By Joshua Lok
There is an evident chasm between the “freedom” Chief Executive Carrie Lam seems to believe Hongkongers enjoy and the “freedom” spray-painted on walls lining the streets, as part of now-familiar protest slogans such as “Give me freedom, or give me death.”
Last Tuesday, embattled Chief Executive Carrie Lam expressed her indignation toward the United States after President Donald Trump signed the Hong Kong Human Rights and Democracy Act into law. Lam labelled the Act “completely unnecessary” and said that “Hong Kong’s human rights and freedom are protected by the Basic Law.”
“In fact, I want to ask which aspect of Hong Kong residents’ freedom was eroded? We have press freedom, we have the freedom to participate in rallies and marches. We have religious freedom. We have a high degree of freedom in many aspects.” Lam continued.
On paper, she isn’t wrong – Article 27 clearly states more or less verbatim that: “Hong Kong residents shall have freedom of speech, of the press and of publication; freedom of association, of assembly, of procession and of demonstration; and the right and freedom to form and join trade unions, and to strike.”
So if Lam’s statement does hold true, then:
- Hongkongers are unaware that they already possess the right to exercise such freedoms and any protests aiming to achieve freedom are an exercise in futility.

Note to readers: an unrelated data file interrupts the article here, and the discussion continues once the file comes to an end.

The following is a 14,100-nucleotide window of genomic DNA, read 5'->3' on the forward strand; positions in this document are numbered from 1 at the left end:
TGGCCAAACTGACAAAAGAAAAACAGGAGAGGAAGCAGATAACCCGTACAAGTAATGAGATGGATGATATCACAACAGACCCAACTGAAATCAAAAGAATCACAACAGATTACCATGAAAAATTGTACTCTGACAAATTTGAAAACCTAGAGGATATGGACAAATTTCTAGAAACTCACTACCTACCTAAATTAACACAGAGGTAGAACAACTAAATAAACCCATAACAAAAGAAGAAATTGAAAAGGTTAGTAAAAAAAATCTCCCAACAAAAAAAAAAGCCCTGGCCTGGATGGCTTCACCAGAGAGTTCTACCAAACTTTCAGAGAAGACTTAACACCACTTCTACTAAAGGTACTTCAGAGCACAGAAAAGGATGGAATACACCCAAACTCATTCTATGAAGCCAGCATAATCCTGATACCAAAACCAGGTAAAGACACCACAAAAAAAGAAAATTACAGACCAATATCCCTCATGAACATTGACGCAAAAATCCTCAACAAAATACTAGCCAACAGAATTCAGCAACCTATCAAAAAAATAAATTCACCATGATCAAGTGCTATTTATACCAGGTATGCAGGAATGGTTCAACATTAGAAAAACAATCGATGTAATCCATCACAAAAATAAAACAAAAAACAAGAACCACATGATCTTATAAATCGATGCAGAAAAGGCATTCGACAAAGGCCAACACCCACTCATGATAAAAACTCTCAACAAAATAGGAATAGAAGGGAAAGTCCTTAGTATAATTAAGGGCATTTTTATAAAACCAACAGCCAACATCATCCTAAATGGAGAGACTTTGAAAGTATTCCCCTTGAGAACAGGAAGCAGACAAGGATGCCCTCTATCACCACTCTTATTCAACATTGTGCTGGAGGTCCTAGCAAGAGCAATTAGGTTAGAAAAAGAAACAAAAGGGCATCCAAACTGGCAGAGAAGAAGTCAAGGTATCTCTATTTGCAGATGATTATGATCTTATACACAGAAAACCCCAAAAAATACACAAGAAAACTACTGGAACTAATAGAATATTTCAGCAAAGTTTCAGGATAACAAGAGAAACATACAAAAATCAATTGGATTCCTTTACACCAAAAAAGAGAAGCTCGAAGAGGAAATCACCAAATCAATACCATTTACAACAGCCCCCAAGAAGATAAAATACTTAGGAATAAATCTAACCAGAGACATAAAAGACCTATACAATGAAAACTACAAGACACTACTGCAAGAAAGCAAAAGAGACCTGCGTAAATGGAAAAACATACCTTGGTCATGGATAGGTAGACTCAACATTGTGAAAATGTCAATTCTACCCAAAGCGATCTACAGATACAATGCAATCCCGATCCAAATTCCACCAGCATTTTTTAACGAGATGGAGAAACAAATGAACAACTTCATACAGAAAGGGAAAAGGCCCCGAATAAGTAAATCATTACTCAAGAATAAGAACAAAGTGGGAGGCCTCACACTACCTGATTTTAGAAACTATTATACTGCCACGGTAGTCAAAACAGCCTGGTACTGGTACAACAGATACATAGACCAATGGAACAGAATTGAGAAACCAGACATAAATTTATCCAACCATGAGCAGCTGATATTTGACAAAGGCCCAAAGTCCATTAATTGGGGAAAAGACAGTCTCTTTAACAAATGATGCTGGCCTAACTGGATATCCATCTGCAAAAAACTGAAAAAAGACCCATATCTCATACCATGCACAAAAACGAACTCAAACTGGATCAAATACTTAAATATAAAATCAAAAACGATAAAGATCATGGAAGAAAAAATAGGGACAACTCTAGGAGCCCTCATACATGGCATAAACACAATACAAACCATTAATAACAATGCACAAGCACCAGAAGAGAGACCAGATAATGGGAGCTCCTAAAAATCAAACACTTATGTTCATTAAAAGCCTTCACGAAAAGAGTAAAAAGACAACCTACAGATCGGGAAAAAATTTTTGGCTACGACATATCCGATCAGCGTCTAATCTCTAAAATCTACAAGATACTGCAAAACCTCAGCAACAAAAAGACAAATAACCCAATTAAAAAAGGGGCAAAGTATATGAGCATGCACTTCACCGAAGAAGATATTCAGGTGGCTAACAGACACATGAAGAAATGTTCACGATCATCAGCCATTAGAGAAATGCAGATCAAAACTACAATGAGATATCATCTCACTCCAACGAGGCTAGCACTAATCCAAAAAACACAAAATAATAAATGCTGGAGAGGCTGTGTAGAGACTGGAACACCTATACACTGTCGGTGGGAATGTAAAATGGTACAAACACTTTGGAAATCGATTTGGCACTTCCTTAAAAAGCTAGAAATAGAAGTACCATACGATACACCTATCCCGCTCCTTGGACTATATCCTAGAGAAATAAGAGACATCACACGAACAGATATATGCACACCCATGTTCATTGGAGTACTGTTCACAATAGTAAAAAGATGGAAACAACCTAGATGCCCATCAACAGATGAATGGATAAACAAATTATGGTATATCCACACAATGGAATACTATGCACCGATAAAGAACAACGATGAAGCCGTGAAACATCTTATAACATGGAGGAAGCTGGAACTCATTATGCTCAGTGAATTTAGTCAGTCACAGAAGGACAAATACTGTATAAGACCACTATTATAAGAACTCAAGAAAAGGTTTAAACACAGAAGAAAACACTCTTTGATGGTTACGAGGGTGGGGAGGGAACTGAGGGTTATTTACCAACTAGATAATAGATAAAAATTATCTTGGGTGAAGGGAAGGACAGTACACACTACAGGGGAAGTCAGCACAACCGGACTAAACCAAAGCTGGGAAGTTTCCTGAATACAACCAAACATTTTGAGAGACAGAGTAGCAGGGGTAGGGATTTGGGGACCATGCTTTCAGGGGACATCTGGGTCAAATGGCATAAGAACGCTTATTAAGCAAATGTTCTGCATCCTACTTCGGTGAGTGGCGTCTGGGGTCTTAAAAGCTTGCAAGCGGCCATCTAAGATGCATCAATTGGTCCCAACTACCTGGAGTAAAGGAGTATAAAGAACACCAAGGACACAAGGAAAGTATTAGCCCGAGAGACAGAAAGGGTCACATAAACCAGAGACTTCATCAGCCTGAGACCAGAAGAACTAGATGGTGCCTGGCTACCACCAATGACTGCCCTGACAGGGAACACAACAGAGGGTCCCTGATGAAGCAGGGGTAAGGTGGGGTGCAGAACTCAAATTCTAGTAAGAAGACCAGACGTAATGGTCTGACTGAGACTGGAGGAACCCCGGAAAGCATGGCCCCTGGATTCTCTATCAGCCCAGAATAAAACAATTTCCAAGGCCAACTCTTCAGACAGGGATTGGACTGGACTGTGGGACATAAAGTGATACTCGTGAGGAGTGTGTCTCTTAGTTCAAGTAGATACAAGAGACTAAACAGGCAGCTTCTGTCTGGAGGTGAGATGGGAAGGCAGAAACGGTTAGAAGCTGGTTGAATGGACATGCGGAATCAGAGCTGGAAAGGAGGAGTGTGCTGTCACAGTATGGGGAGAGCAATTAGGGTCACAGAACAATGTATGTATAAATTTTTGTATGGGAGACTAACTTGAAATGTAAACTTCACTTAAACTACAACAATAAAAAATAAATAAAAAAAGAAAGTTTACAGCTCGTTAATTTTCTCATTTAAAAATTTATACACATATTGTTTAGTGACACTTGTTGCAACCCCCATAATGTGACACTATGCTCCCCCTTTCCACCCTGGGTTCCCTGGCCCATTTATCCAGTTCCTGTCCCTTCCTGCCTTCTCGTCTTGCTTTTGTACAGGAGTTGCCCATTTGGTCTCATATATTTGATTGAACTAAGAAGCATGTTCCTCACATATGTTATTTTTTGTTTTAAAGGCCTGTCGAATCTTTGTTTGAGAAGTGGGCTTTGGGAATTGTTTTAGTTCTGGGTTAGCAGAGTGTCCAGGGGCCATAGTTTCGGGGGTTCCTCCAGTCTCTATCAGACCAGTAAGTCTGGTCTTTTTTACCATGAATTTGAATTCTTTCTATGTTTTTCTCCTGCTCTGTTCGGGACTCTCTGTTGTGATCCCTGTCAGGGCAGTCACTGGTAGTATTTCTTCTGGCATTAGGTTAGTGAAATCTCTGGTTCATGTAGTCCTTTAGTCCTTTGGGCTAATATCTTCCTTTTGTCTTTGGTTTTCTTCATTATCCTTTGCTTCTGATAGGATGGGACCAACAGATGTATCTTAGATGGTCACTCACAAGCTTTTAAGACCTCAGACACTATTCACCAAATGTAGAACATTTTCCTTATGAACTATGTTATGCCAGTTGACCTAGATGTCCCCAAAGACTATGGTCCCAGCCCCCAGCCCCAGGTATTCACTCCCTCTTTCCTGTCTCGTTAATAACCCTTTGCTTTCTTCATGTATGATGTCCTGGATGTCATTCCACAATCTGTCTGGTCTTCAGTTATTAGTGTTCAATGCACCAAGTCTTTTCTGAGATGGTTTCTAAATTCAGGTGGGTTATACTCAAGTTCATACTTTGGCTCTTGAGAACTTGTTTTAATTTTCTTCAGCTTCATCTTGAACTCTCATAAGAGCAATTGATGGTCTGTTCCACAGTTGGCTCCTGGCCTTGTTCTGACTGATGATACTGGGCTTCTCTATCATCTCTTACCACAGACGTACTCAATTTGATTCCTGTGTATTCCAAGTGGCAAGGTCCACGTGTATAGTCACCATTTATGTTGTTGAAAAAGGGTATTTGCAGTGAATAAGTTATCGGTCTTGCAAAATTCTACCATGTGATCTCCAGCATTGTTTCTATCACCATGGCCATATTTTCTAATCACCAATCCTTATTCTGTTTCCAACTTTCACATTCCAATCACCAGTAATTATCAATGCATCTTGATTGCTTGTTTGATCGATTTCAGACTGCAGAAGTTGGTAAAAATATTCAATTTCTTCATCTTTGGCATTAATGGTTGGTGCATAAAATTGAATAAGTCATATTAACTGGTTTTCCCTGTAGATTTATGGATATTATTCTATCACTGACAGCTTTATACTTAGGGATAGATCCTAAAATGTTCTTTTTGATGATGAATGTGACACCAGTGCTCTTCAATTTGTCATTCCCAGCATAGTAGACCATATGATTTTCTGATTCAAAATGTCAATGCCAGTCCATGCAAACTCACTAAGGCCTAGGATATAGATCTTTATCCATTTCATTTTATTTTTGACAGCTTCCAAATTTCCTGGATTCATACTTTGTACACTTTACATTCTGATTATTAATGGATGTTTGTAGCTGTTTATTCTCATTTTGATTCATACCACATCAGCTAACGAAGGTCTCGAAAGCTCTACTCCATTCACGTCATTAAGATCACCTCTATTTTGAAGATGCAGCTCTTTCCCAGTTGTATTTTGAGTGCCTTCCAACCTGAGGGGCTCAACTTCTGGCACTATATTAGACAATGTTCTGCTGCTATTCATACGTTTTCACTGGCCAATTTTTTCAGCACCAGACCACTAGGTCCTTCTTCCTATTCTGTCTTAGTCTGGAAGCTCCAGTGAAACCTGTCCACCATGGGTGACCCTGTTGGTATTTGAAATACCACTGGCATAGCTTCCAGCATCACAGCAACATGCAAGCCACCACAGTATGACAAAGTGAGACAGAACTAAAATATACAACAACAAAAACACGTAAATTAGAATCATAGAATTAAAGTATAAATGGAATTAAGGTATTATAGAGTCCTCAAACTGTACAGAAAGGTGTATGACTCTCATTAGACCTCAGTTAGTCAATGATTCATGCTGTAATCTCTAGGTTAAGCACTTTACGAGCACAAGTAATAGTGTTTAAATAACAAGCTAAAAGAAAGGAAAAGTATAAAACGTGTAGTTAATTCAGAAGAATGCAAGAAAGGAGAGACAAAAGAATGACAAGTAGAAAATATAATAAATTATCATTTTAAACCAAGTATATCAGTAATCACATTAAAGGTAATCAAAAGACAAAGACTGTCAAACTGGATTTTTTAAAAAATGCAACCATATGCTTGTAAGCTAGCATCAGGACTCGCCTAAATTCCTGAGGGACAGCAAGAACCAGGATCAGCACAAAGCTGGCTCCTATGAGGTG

- They are simultaneously free and unfree – much in the spirit of Schrodinger’s Cat.
- Lam and the protesters have different conceptions of freedom.
While freedom can be a nuanced concept, the political philosopher Isaiah Berlin coined a distinction between “negative” and “positive” freedom, with the latter emphasising self-mastery and self-realisation, even soliciting a degree of state intervention to create conditions for individuals to flourish.
Here is the all-too-familiar narrative: facing grim job prospects that are only set to worsen, a property market inflated by mainland developers, stagnating wages and the failure of the government’s Home Ownership Scheme, getting on the property ladder remains a pipe dream for young Hongkongers, so they look abroad for greener pastures. Positive freedom is absent.
On the other hand, negative freedom is typically focused on external constraints and drawing a line between the role of the state and individual autonomy.
Unfortunately, there have been numerous cases of encroachment upon individual freedoms on the part of the government. This has been achieved through formal legislation, a climate of terror perpetuated by Hong Kong’s Police and thugs who are free to unleash violence on the general public with impunity, as well as a de facto curfew imposed by the MTR.
Free speech isn’t so free, with cases of average Hong Kong citizens being harangued and arrested even for verbal criticism of the police and playing the protest anthem “Glory to Hong Kong.”
Frontline reporters have been subject to mistreatment, verbal abuse and arbitrary detention on the one hand, and grievous bodily harm on the other, as the police resort to indiscriminate and heavy-handed methods to clear the streets.
Much less needs to be said about “freedom of assembly,” with even Letters of No Objection left to subsequent re-interpretation by the police. Recent examples include how the “Don’t Forget Our Original Intentions” protest in Tsim Tsa Tsui on December 1 was disrupted by teargas within an hour, while black flags were raised even before the Civil Human Rights Front march from Victoria Park to Central was scheduled to begin this past Sunday.